Would you know what to do with your pets in the event of a natural disaster? Not to worry. We’ve taken the guesswork out of it for you and assembled a list of things you should do BEFORE disaster strikes. Keep reading for tips on how to keep your pets out of harm’s way during a natural disaster.
10. Assemble an Emergency Kit
Keep a pet emergency kit on hand. Here are some items you should include in your kit:
-An adequate supply of food and clean water
-Feeding dishes, water bowls, and can openers
-Leashes, collars with ID, and harnesses
-Medications, veterinary records, and registration information
-Doggie poop bags and disposable litter trays
-Pet carriers and bedding
-Pet first aid book
-First aid supplies
-Boarding instructions and contact information (in case your pets are staying elsewhere during the disaster)
9. Don’t Leave Your Pets Behind
If you’re told to evacuate your home, then it’s not safe for your pets to be there either. If you’re going to stay with family or friends, take your pets with you. If you plan on staying at a hotel or motel, make a list of those outside of your immediate area that are pet-friendly.
If for some reason you cannot take your pets with you, follow these tips:
-Ask out-of-town family and friends to take in your pets temporarily
-Check with the local animal shelter to see if they provide emergency shelter for pets
-Leave your pets at a boarding kennel
DID YOU KNOW?
The PETS Act, signed into law in 2006 in response to the aftermath of Hurricane Katrina, authorizes FEMA to provide rescue, care, shelter, and essential needs for pets following an emergency or major disaster. The act also authorizes FEMA to provide care for individuals with household pets and service animals.
8. Invest in a Pet Rescue Sticker
A pet rescue sticker will let rescue workers know that there are animals inside your home that need to be saved. The sticker lets you list the number and type of animals in your home as well as any phone numbers rescue personnel should call in the event of an emergency. You can get a pet rescue sticker for free by simply filling out a form on the ASPCA’s website. You may also be able to purchase similar stickers from local pet supply stores.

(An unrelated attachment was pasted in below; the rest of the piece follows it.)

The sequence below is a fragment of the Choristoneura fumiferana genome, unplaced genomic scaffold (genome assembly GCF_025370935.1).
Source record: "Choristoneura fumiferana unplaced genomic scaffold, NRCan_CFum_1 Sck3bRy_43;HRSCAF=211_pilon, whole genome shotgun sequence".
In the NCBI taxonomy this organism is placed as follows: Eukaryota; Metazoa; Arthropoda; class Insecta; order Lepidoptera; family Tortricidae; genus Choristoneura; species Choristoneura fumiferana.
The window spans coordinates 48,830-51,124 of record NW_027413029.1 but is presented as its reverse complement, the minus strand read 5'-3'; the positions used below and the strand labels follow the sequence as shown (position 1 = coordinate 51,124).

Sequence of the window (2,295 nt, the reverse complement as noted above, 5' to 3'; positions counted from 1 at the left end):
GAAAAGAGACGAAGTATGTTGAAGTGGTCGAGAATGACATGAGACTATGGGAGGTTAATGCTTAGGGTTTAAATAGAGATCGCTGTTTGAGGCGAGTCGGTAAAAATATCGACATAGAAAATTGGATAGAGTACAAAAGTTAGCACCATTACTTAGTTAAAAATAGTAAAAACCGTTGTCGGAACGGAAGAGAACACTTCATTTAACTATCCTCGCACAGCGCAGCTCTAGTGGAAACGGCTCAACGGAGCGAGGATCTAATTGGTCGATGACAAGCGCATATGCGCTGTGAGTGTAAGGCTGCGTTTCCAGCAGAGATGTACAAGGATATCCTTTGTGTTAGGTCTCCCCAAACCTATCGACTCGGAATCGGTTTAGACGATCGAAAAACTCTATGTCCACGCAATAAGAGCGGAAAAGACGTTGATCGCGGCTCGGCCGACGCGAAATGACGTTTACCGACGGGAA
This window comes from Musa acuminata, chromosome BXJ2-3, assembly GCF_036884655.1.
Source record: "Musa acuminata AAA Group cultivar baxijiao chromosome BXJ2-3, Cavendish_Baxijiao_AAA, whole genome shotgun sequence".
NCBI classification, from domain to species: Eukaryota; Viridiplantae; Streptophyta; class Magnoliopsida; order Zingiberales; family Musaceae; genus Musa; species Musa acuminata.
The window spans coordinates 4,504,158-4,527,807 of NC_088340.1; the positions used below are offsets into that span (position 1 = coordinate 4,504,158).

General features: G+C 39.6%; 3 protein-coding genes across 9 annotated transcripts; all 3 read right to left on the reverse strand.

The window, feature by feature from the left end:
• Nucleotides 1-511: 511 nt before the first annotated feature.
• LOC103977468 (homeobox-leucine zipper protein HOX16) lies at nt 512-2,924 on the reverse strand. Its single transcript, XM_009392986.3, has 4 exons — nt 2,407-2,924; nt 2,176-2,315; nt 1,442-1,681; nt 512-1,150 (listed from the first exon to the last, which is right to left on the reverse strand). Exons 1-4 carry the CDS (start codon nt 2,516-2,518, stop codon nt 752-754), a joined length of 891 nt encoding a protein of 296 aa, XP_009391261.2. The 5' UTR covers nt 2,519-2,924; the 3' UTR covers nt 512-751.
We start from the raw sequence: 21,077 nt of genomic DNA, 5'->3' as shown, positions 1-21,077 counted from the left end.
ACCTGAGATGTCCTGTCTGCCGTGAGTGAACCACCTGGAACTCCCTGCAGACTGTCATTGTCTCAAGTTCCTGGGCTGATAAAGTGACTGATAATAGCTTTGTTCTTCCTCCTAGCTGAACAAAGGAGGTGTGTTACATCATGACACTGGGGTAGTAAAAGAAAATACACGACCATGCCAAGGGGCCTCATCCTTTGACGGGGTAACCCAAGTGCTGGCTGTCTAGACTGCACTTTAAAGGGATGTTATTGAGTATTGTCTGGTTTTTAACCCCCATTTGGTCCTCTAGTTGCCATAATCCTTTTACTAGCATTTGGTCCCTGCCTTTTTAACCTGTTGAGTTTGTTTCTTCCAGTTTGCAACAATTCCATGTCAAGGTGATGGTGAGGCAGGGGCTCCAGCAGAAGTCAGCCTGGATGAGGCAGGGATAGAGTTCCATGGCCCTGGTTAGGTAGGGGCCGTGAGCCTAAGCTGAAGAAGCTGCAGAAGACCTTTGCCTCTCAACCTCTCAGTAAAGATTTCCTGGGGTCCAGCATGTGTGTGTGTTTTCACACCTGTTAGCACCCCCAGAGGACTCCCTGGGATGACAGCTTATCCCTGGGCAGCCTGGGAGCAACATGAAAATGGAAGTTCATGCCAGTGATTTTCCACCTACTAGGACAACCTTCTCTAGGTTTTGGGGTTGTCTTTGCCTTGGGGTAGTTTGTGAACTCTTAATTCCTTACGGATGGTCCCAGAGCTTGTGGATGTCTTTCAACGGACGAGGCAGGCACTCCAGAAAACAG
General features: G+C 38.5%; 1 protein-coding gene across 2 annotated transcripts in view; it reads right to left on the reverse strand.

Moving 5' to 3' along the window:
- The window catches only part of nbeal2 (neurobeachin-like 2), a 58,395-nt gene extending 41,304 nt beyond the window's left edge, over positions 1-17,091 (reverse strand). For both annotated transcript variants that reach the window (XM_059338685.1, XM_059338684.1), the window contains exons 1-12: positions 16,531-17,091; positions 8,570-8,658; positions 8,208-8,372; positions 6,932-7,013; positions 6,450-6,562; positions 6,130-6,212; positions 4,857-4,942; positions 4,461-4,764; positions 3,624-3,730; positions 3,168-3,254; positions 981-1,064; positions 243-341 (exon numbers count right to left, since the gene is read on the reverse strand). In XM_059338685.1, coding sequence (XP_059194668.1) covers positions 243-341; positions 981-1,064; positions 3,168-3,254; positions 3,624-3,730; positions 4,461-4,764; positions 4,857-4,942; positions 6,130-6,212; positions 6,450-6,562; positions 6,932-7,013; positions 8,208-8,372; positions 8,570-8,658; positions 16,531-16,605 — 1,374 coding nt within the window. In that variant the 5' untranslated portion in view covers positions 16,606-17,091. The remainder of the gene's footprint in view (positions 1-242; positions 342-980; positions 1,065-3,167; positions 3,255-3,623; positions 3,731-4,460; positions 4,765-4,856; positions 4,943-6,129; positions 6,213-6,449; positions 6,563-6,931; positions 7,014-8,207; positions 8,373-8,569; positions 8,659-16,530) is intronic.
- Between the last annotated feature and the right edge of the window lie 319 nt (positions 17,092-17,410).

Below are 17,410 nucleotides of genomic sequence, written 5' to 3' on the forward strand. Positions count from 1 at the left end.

NOTE: The ASPCA recommends placing the sticker on or near your front door.
7. Hold Practice Drills with Your Pets
Pets, especially dogs, can be trained to obey many commands, including those you set in place for disaster preparedness. Russell Hartstein, renowned dog, and cat behaviorist recommends making it fun. “Condition your dog and cat to love all of the items and process of evacuation. Most importantly, expose them positively to new stimuli and environments gradually, only with positive reinforcement. Have them looking forward to road trips and different or unfamiliar sounds, smells, surfaces, and sights,” he said in a Reader’s Digest article.
Stumped for drill ideas? Try this:
Step 1: Collect your first-aid kit
Step 2: Collect your pets’ comfort items (e.g. toys, blankets, etc.)
Step 3: Get your pets into the car or carrier
NOTE: Animals are often afraid of storms, and as a result, will run and hide. If this is the case with your pets, you’ll also have to practice safely removing them from their hiding places.
6. Invest in Survival Gear
Natural disasters include not only hurricanes, earthquakes and tornadoes, but severe thunderstorms, flash floods, and snowstorms, too. Investing in survival gear can mean the difference between life and death. Consider purchasing a life vest to keep your pets afloat in the event of a flood or dog boots and winter sweaters/jackets for safety during winter storms.